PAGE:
9 indicted in kidnapping of NC prosecutor's father

FILE - In this undated file photo provided by Raleigh/Wake City-County Bureau of Identification, Kelvin Melton is shown. A North Carolina prosecutor was the intended target of an elaborate kidnapping plot, but the kidnappers looked up the wrong address on the Internet and abducted the prosecutor's father instead, according to an indictment released Tuesday, April 22, 2014. Authorities have said the kidnapping was retaliation for Colleen Janssen's prosecution of Melton for his involvement in a 2011 shooting. Melton, a high-ranking member of the Bloods gang, orchestrated the abduction from behind bars using a cellphone, the indictment said. (AP Photo/Raleigh/Wake City-County Bureau of Identification, File) CHARLOTTE, N.C. (AP) — As the kidnappers pulled into a quiet, upscale golf course community, they thought they were about to abduct an assistant district attorney who sent a high-ranking gang member to prison for life, authorities said.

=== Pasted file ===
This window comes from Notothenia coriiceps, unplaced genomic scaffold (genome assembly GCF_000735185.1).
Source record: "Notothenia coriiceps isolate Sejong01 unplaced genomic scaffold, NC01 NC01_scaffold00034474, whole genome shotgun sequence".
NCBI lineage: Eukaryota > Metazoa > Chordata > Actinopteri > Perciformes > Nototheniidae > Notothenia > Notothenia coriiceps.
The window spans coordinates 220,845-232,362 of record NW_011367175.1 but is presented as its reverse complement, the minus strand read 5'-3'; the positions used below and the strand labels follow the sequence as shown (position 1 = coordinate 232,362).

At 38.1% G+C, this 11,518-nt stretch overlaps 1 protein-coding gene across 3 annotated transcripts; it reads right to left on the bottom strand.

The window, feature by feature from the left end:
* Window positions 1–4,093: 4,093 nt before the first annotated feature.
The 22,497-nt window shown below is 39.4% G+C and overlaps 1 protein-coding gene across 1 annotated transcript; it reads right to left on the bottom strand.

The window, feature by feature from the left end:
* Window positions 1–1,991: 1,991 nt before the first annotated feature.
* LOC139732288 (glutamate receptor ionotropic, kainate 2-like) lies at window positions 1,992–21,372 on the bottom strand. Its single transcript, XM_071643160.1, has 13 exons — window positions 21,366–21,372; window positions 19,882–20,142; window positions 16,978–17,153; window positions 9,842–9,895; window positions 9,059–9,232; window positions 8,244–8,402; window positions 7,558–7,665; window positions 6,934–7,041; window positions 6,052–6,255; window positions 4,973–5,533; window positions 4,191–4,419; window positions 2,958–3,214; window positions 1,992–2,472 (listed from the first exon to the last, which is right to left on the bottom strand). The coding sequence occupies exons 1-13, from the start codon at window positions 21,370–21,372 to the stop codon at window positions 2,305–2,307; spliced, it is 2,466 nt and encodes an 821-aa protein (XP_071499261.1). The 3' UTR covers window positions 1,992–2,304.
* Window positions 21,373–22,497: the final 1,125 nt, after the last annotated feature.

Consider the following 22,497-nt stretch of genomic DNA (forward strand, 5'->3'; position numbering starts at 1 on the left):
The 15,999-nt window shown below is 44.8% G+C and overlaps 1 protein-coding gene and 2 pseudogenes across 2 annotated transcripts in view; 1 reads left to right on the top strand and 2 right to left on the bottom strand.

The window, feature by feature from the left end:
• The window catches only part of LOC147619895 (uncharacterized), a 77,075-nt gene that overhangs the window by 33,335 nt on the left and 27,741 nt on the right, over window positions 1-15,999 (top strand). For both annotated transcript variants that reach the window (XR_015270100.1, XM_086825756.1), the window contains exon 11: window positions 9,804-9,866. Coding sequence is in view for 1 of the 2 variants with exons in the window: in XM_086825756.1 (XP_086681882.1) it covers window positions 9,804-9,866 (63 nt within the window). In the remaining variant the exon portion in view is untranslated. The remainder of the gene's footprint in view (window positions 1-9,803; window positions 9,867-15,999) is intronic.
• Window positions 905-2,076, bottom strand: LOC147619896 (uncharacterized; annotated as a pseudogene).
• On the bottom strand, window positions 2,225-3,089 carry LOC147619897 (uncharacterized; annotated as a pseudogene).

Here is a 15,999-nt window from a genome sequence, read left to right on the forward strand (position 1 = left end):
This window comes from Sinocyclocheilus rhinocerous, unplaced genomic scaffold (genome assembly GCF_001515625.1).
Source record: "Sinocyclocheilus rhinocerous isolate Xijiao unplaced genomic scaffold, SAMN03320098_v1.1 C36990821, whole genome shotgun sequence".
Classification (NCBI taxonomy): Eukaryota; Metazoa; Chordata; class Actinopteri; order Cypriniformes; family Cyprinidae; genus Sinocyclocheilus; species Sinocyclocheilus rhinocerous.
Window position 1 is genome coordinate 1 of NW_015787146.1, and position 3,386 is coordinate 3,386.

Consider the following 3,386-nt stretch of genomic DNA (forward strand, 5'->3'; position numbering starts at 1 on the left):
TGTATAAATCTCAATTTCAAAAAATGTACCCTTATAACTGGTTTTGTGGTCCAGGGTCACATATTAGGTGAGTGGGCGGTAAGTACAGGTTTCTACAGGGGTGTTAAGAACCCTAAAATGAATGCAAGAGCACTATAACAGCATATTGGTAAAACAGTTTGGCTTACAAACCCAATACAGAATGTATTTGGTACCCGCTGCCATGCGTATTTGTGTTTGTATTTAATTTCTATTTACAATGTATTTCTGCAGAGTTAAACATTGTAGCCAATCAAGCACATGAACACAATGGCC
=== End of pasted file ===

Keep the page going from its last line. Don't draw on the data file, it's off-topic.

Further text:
Michigan man among 1st in US to get 'bionic eye'

Roger Pontz wears special glasses that house a small video camera and transmitter ANN ARBOR, Mich. (AP) — A degenerative eye disease slowly robbed Roger Pontz of his vision.


Missouri executes convicted killer in 1993 cattle-stealing plot

By Carey Gillam KANSAS CITY, Missouri (Reuters) - Missouri on Wednesday executed a man who had been convicted in 1993 of murdering an elderly farming couple in a plot to steal their cattle, a state official said. William Rousan, 57, was pronounced dead at 12:10 a.m. (1.10 a.m. EDT) at a state prison in Bonne Terre, said Mike O'Connell, a spokesman for the state's Department of Public Safety. Rousan was sentenced to death for the murder of 62-year-old Grace Lewis and life in prison without parole for the murder of her 67-year-old husband Charles. Authorities said he was the mastermind in a siege that included his son and his brother, Robert, a spokeswoman for Missouri's top lawyer said.

Missouri executes inmate for 1993 farm slaying

In this Dec. 1, 2013 provided by the Missouri Department of Corrections is William Rousan. Rousan is scheduled to die at 12:01 a.m. Wednesday. He was sentenced to death for killing 62-year-old Grace Lewis in 1993 and was sentenced to life in prison for killing her 67-year-old husband. (AP Photo/Missouri Department of Corrections) BONNE TERRE, Mo. (AP) — Missouri executed an inmate early Wednesday only a few miles from the farm where prosecutors say he orchestrated the 1993 killing of a couple whose cows he wanted to steal.